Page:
Mon, May 20, 2019 - Page 2 News List

Petition to legalize heated tobacco exceeds threshold

By Wang Meng-lun  /  Staff reporter

The number of signatories on a petition to legalize heat-not-burn tobacco products is displayed on the government’s public policy participation platform yesterday.

Photo: Wang Meng-lun, Taipei Times

A petition to legalize heat-not-burn tobacco products and subject them to the same health and welfare surcharges as other tobacco products had garnered more than 5,000 signatures on the government’s public policy participation platform as of yesterday.

When a petition receives more than 5,000 signatures, the government agency in charge is required to issue a public response on the platform within two months, or July 17 in this case.

Heat-not-burn tobacco products and e-cigarettes have gained in popularity in the past few years and government around the world have varying policies regarding them.

Japan, South Korea and France allow imports of heated tobacco products, but they are banned in Australia, China and Singapore.

The US Food and Drug Administration in April announced that tobacco giant Philip Morris could market a tobacco heating system in the US, sparking discussions on whether Taiwan should legalize such products.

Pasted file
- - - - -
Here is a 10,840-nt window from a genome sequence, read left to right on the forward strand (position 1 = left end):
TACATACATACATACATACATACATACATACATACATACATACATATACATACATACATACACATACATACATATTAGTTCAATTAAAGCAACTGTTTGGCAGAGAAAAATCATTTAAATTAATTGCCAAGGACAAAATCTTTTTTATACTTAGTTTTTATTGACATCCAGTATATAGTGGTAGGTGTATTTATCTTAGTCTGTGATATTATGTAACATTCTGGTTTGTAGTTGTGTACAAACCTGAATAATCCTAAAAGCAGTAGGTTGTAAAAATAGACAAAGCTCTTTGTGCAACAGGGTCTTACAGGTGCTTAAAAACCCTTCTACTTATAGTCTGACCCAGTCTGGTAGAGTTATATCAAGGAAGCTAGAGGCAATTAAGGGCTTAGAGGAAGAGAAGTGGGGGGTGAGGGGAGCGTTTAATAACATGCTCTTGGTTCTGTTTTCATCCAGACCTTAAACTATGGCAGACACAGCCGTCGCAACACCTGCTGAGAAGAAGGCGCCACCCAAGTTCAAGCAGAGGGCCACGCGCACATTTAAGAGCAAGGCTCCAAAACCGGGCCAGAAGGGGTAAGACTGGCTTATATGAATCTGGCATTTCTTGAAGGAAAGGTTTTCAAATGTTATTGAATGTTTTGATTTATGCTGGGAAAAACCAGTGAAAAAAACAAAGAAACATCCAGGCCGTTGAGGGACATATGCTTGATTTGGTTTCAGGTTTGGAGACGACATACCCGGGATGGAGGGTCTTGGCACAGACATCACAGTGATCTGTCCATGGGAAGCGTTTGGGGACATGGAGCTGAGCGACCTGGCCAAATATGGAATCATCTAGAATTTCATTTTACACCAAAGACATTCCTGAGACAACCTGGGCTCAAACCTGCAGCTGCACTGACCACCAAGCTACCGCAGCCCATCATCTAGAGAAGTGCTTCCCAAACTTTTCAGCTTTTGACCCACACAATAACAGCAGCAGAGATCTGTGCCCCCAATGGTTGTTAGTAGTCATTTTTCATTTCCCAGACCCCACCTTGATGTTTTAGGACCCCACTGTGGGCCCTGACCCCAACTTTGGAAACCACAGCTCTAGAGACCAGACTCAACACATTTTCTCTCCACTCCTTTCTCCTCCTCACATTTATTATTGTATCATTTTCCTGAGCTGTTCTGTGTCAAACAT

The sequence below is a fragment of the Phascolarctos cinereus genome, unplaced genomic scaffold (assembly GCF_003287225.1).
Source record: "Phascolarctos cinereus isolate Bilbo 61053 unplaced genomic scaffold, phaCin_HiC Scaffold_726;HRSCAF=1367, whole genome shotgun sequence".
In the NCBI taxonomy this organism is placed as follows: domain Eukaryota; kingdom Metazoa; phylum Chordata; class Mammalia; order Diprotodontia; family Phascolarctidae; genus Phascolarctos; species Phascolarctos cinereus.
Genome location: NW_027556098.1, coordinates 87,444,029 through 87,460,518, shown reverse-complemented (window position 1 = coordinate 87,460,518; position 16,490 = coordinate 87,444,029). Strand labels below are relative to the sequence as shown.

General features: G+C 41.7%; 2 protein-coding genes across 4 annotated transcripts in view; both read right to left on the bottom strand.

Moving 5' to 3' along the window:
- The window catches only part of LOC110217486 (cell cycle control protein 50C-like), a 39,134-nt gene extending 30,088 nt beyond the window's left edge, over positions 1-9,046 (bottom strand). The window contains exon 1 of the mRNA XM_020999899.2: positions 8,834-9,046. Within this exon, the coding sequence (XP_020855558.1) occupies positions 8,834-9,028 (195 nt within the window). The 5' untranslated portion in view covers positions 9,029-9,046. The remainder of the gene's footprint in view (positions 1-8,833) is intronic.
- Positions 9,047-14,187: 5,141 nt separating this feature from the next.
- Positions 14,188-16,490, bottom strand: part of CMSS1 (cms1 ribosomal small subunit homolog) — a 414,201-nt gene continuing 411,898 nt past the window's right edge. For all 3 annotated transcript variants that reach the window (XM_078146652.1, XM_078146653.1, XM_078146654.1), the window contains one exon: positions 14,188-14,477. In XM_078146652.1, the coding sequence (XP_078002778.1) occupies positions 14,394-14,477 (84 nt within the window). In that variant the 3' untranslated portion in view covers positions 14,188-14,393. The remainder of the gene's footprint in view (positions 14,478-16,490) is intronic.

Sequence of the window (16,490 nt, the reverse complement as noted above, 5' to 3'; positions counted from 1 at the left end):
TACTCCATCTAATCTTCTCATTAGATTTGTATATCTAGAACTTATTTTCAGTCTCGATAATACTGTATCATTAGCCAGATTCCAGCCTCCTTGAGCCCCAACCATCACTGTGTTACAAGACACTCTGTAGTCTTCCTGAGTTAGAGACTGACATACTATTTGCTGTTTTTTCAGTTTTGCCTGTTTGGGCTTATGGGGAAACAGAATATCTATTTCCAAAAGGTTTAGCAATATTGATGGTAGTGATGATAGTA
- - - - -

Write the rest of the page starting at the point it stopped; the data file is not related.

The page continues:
A petition titled “legalize heat-not-burn tobacco products, but include them in the health and welfare surcharge of tobacco products” was proposed on the National Development Council’s online policy platform on April 27. It was approved two days later and entered the signature collecting period.

According to the platform’s policy, a petition must receive more than 5,000 signatures within 60 days to force a response from the government.

The petition said that Japan, South Korea and Malaysia were among 43 nations to legalize such products last year, and more than 5 million people worldwide use them.

Many people bring heated tobacco products into Taiwan, but there is no law regarding the situation, so the products should be subject to the health and welfare surcharge on tobacco products to improve regulation, the petition reads.

Comments on the petition included: “Many major countries have legalized them, so when will Taiwan catch up?” and: “They are tobacco products like cigarettes, so there is no reason to ban them.”

Taiwan Tobacco Harm Reduction Association chairperson Danny Wang (王郁揚) said the health and welfare surcharge is the main source if funding for the government’s long-term care services, so the president should create new revenue sources for it.

Hopefully, the Executive Yuan would perform its administrative duty, Wang said.

However, the John Tung Foundation and other anti-smoking groups filed a petition with the Executive Yuan, urging it not to legalize new tobacco products.

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